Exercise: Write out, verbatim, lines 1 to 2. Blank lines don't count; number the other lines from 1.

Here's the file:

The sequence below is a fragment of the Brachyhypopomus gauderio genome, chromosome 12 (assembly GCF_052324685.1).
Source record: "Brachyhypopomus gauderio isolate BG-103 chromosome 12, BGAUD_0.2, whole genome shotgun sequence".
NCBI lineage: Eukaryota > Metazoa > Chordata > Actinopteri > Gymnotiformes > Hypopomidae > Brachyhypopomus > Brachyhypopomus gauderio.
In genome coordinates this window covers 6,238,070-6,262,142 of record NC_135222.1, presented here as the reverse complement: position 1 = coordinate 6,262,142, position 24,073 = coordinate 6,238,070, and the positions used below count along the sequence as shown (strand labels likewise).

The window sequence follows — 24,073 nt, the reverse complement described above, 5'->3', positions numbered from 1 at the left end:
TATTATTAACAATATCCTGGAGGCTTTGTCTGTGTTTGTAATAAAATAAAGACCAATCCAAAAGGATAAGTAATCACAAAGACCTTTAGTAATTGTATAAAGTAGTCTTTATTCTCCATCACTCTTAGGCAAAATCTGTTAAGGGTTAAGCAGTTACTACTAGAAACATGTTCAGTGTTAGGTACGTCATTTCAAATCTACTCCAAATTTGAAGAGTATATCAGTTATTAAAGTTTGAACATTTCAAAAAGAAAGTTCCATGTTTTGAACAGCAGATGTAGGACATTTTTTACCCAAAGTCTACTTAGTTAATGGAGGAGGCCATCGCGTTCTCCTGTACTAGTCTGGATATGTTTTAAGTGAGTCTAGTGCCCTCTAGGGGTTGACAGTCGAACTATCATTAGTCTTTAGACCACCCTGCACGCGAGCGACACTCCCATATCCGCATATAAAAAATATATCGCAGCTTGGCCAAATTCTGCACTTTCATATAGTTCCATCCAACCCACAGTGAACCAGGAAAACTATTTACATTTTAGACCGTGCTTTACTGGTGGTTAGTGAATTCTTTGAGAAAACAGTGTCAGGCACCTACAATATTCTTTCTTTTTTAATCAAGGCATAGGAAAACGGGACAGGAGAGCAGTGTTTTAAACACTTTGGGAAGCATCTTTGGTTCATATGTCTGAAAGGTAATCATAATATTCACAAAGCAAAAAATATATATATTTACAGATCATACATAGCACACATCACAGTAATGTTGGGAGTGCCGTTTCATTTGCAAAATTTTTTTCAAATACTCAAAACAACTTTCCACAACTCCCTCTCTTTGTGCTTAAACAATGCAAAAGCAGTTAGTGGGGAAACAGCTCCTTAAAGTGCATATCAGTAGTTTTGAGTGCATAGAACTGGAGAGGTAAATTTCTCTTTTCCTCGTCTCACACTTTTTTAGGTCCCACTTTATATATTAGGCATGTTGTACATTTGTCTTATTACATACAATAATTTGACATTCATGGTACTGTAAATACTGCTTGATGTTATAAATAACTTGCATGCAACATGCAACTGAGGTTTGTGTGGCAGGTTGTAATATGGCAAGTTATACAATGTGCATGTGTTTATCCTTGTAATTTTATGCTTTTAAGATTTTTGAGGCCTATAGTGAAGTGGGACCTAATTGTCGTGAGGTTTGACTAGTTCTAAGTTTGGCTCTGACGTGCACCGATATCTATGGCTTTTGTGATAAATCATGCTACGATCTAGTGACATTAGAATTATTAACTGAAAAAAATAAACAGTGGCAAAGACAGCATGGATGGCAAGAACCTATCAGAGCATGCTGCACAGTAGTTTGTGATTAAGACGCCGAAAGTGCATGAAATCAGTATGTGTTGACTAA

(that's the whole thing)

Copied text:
The sequence below is a fragment of the Brachyhypopomus gauderio genome, chromosome 12 (assembly GCF_052324685.1).
Source record: "Brachyhypopomus gauderio isolate BG-103 chromosome 12, BGAUD_0.2, whole genome shotgun sequence".